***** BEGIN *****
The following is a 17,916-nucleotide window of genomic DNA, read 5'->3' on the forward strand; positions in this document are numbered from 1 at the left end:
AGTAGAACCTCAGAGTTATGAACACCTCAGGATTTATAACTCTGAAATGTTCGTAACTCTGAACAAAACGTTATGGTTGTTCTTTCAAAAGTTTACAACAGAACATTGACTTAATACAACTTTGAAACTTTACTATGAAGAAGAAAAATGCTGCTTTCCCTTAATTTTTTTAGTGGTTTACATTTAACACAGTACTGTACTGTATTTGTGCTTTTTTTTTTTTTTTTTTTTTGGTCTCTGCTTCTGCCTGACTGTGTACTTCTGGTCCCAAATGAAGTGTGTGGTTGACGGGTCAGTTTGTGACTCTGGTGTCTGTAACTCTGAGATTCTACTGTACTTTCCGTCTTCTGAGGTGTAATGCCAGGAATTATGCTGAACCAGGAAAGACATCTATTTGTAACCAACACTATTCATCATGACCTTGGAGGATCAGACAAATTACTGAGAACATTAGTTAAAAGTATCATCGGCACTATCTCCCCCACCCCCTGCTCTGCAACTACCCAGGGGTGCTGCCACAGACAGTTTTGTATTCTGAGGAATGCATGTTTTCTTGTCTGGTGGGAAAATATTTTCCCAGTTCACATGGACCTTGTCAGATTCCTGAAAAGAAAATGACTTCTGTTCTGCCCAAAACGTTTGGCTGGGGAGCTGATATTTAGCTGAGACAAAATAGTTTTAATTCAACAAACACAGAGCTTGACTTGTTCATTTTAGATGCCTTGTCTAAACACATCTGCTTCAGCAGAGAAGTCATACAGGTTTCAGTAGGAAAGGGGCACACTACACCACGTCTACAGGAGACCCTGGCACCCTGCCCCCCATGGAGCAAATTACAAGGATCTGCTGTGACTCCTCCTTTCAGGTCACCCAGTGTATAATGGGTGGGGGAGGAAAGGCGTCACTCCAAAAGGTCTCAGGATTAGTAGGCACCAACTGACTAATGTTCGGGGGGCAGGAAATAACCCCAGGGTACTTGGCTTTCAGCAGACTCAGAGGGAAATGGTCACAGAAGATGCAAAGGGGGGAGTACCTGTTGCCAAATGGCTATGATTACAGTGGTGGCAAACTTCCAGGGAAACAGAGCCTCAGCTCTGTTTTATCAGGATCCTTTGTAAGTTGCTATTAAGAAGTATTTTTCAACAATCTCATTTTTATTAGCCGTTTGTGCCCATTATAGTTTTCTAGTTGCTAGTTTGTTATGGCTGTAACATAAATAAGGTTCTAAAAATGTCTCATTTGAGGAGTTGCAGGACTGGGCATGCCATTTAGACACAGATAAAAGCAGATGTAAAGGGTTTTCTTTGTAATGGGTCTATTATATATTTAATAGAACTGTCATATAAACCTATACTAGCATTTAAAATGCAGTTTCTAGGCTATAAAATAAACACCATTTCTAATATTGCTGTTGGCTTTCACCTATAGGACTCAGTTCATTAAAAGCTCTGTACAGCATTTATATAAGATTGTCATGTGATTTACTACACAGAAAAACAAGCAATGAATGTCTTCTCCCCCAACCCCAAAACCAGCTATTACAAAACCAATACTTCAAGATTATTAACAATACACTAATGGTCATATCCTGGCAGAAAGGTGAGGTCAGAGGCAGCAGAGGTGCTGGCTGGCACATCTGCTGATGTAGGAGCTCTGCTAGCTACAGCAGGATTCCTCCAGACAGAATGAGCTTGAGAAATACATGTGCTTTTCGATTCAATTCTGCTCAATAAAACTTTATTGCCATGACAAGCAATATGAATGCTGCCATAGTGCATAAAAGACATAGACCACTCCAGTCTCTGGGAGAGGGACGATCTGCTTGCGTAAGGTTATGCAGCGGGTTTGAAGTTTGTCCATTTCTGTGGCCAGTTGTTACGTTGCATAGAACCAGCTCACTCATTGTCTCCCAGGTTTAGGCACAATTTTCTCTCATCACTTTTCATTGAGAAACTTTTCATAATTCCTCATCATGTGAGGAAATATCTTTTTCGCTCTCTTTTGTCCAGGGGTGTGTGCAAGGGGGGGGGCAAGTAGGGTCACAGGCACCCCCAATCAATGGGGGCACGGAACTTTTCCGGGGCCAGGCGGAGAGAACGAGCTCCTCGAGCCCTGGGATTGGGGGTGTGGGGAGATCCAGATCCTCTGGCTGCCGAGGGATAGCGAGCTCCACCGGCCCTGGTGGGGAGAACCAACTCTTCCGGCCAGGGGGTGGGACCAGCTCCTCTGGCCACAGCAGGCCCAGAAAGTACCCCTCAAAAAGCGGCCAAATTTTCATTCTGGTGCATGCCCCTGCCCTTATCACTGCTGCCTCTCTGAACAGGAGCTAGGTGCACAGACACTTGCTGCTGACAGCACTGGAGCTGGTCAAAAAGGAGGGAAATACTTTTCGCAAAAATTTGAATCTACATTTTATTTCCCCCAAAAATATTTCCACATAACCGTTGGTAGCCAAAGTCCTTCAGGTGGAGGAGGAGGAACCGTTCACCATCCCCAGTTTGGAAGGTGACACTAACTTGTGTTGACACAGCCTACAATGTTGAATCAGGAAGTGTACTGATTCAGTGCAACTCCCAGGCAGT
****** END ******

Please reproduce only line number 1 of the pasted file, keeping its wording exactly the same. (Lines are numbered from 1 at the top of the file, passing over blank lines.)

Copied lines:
The following is a 17,916-nucleotide window of genomic DNA, read 5'->3' on the forward strand; positions in this document are numbered from 1 at the left end: